Mayo: The edit window for comments isn’t very smart — it’s raw text only. After a comment is submitted, it’s checked for html and URLs. The comment parser recognized some of the text as a URL and linkified it, but said text contains a whitespace, so the comment parser generated a broken link.

I believe I’ve read that Savage started as a good ol’ fashioned frequentist, so in 1952 he was probably thinking of error probabilities and their sample space dependence. By 1961 he had long since formulated his axioms and realized that they implied Bayesian updates, the LP, and hence the SRP.

Corey: Sure, but it shows a feigned dogmatism….

“In fact, ignoring the stopping rule allows a high or maximal probability of error.”

Doesn’t a sequential stopping rule tend to decrease the false negative error rate at the same time as it increases the false positive rate? If that is true then discussion of stopping rules in the context of statistical and scientific inference needs to consider both types of error.

It is not hard to imagine situations where the rate of erroneous inference decreases with optional stopping.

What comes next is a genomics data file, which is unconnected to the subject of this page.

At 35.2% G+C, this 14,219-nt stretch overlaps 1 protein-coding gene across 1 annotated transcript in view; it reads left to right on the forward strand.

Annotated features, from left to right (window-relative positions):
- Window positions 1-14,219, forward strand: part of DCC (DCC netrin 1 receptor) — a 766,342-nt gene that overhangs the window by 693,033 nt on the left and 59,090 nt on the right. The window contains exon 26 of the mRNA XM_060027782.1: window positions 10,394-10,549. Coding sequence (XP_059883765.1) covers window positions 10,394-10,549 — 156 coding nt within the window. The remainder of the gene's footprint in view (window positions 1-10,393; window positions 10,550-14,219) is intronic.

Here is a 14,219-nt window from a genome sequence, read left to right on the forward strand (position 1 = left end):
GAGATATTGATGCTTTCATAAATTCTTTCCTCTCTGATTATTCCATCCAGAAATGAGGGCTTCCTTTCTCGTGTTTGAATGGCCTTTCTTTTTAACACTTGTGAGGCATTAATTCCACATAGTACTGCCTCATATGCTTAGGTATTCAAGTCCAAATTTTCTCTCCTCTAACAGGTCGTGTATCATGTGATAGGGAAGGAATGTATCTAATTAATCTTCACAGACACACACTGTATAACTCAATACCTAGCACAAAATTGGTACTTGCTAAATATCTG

Michael: well if the procedure is really bound to reject the null then there’s no false negative. this differs from the case of a fixed simple alternative.

That’s just a cop out! The procedure is not ‘really’ bound to reject the null unless the experimenter really does have access to an infinite sample size and the time needed to evaluate an infinite sample. (Note that ‘really’ refers to any achievable reality, not some mathematician’s dream.)

If a real scientist is intending to make a sample of, say, 20 observations then the fact that the procedure will certainly give a ‘significant’ result with an infinite sample size is not very important if the largest achievable sample size is, say, 100 with a probability of achieving a significant result when the null is true closer to 0.05 than to 1.

When the false negative rate declines faster than the false positive rate then an unadjusted sequential sampling scheme can be a better design for inferential support than a fixed sample size design, particularly if the null is often false.

Any discussion of these issues that omits consideration of cases where the null is false is misleading.